Arlington High’s ‘Peter Pan’ takes to the air

ARLINGTON — Justin Goheen learned to fly at an unconventional aviation school.

There was no engine or wings or rudder, just a harness, a track and cables, the expertise of technicians and the biceps of firefighters and a parent or two.

Goheen has been spending a lot of time airborne these days, preparing for opening tonight as the title character in Arlington High School’s production of the J.M. Barrie children’s classic “Peter Pan.”

In a cast of 28, he’s one of six student actors who get to fly.

The junior quickly realized his flights are totally in others’ hands. He’s a bit like a human marionette yo-yoed up and down and tugged to and fro.

“It’s great to fly, but I really don’t control anything,” he said.

He figures that’s probably a good thing. His role is challenging enough with musical numbers, dance steps and hundreds of lines to remember. He’s also learned that singing when his diaphragm is compressed in a harness while he’s suspended in air is plenty demanding, even for a physically fit, 123-pound wrestler with strong lungs and abdominal muscles.

“I love to fly, but it’s also nice to land,” he said.

Goheen’s aeronautical adventures above the stage of the Linda M. Byrnes Performing Arts Center include 35-foot bounds and 14-foot plummets.

For Arlington High School drama director Scott Moberly, “Peter Pan” allows the student actors to test the limits of the year-old, $6.5 million theater.

Moberly had long wanted to try a production of “Peter Pan,” but bided his time. Now, there is space to interchange four sets of scenery and the room and equipment for flying actors.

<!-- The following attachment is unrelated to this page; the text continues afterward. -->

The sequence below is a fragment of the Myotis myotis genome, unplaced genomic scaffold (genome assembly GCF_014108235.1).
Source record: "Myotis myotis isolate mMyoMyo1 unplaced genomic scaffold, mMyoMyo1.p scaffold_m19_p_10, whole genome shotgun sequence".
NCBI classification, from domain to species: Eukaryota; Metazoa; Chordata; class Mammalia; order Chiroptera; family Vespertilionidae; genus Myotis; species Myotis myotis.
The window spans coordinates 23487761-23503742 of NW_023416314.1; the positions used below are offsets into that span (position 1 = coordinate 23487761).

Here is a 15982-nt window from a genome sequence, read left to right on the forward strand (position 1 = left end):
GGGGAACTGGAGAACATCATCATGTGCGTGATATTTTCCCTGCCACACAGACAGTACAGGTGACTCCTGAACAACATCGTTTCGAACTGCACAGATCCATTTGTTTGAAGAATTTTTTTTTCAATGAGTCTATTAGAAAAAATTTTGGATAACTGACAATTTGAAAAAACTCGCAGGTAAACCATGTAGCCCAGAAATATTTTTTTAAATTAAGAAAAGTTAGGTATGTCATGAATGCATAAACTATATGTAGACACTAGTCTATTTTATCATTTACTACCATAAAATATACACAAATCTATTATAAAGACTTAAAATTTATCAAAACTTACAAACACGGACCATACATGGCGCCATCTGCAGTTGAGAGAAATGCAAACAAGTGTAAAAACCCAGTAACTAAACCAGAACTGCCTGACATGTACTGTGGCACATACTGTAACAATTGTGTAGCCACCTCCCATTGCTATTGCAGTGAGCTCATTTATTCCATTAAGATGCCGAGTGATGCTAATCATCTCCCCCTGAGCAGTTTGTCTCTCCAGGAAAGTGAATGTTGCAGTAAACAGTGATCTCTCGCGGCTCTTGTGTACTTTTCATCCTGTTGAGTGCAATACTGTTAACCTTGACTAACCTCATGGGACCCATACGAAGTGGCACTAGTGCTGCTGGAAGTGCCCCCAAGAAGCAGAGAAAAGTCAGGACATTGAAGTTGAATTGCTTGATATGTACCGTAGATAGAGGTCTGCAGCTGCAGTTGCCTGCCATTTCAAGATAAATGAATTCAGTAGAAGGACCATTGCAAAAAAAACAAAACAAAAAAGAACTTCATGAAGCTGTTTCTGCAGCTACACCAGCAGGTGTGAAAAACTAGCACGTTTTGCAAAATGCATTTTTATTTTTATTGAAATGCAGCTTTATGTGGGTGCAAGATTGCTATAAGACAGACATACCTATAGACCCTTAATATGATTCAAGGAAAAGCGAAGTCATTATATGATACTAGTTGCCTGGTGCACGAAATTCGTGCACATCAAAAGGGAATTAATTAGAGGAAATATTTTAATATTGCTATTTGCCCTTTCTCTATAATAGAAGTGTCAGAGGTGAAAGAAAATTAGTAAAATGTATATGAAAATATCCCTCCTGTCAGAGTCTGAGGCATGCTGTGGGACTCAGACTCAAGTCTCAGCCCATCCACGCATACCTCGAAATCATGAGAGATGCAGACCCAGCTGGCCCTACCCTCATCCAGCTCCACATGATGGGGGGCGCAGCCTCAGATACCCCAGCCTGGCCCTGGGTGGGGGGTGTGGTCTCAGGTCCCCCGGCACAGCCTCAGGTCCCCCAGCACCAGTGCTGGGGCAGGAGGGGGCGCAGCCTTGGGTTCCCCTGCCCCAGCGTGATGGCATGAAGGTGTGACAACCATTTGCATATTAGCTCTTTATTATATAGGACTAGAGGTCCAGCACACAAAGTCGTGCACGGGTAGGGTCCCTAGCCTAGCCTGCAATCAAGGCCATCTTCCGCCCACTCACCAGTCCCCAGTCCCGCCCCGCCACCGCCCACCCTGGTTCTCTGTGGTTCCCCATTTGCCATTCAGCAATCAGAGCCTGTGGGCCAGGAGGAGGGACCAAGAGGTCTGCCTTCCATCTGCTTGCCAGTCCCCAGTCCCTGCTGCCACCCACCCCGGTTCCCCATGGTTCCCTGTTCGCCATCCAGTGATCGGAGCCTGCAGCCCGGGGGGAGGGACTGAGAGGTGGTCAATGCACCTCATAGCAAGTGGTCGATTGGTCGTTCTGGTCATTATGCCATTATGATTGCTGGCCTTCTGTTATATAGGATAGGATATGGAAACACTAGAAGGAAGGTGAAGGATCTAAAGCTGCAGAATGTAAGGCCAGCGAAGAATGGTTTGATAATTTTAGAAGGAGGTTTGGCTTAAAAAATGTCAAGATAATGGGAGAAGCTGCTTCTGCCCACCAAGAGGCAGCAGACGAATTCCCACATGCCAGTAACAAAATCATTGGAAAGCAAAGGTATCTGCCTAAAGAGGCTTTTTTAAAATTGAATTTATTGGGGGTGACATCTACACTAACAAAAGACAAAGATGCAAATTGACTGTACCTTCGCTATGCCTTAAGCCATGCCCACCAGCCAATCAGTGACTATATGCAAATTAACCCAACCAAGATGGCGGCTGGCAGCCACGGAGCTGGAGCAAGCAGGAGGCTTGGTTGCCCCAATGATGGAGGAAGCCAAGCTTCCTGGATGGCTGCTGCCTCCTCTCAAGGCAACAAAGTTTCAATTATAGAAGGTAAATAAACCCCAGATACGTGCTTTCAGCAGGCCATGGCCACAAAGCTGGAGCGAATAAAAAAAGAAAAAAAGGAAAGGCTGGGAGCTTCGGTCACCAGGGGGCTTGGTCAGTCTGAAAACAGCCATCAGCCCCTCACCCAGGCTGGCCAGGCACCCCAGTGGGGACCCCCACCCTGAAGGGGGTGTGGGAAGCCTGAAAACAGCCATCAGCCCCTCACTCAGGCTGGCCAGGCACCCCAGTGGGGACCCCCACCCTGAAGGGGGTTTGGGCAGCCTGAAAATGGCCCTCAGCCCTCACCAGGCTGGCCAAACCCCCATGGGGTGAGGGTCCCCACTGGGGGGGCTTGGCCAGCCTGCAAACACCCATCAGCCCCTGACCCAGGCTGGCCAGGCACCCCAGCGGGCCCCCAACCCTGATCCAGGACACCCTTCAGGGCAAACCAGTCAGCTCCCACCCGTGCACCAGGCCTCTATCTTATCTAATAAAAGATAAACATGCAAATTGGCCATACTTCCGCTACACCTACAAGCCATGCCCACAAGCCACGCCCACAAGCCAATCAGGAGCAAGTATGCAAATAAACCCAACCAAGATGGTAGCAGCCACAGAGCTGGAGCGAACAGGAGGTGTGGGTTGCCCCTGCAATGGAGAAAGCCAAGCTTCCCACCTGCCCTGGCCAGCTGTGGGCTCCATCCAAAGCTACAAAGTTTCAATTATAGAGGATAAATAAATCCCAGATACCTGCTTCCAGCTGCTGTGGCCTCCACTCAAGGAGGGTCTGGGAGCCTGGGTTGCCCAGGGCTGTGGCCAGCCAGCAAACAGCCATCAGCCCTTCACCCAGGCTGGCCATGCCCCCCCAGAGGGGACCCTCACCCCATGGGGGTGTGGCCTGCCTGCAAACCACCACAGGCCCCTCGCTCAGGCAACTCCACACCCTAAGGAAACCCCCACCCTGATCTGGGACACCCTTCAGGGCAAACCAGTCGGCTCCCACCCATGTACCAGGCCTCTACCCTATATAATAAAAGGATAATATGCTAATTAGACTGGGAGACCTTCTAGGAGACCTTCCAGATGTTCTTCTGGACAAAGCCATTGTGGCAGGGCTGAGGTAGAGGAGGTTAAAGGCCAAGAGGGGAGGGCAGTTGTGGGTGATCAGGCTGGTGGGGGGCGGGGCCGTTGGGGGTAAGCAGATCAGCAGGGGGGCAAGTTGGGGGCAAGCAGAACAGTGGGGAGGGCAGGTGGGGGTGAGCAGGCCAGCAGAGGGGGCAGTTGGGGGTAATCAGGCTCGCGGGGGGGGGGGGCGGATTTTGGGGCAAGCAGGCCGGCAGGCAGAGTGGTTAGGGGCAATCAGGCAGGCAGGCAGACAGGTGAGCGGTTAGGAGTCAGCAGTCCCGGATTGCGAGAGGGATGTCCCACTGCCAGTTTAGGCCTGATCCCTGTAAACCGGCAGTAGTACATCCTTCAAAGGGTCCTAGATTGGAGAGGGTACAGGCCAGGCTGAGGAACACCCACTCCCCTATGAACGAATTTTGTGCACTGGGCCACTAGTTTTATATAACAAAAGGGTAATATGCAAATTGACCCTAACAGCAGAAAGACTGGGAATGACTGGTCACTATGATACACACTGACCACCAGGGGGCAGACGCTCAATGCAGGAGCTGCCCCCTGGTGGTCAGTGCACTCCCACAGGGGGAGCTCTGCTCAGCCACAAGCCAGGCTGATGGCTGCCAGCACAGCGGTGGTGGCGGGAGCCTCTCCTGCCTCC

“Technically, we are kind of unfettered, no pun intended,” he said. “It just opens up all sorts of possibilities. There really isn’t technically a show we couldn’t do.”

Groups such as the Arlington Rotary Club and Chamber of Commerce as well as the Arlington Arts Council contributed to the roughly $25,000 cost of putting on the show.

The program numbers 28 pages with advertisements from local businesses defraying costs. From the hardware store to city streets, countless curious adults also have come up to Moberly and started the conversation the same way: “I hear you are doing ‘Peter Pan.’ Is he going to fly?”

That’s where the experts come in.

Part of the production’s budget is being paid to Foy Inventerprises, a Las Vegas-based company that specializes in stage flying. Their technicians fit the young actors with harnesses and trained the volunteer crew of firefighters and parents to manipulate the cables for seamless lifts and accurate landings.

The Arlington teens join a long list of Foy clients. Its founder, Peter Foy, helped design the equipment that launched Mary Martin’s performance as Peter Pan for the 1954 Broadway musical. He worked with Sandy Duncan and Cathy Rigby in their roles as Peter Pan and Sally Field as TV’s “The Flying Nun.”

Today, Foy’s company, which was formed in 1957, sends technicians into backstages from small town high schools to Broadway with theatrical productions involving aerial feats, such as “Phantom of the Opera,” “Mary Poppins” and “The Wizard of Oz.” More than a half-century later, “Peter Pan” remains one of its biggest draws, said David Shamberger, an office administrator for the Foy company.

When Arlington High School joins that “Peter Pan” fraternity Friday night, Erica Ewell will have two feet on the ground and a scowl on her face.

She’s clearly looking forward to playing the villain, Captain Hook, but she can’t help be envious of her Peter Pan adversary.

“Everyone wants to fly,” said the 17-year-old senior who engages a fleeting Peter Pan in a sword fight. “They’re having so much fun up there.”

Reporter Eric Stevick: 425-339-3446 or

Visit Neverland

Arlington High School’s production of “Peter Pan” begins tonight.

Shows are scheduled for 7 p.m. today, Saturday and Nov. 21 and 22. A 2 p.m. show is also scheduled for Nov. 22. All shows will be at the Byrnes Performing Arts Center, 18821 Crown Ridge Blvd.

Tickets are $12 for adults and $9 for students and senior citizens.

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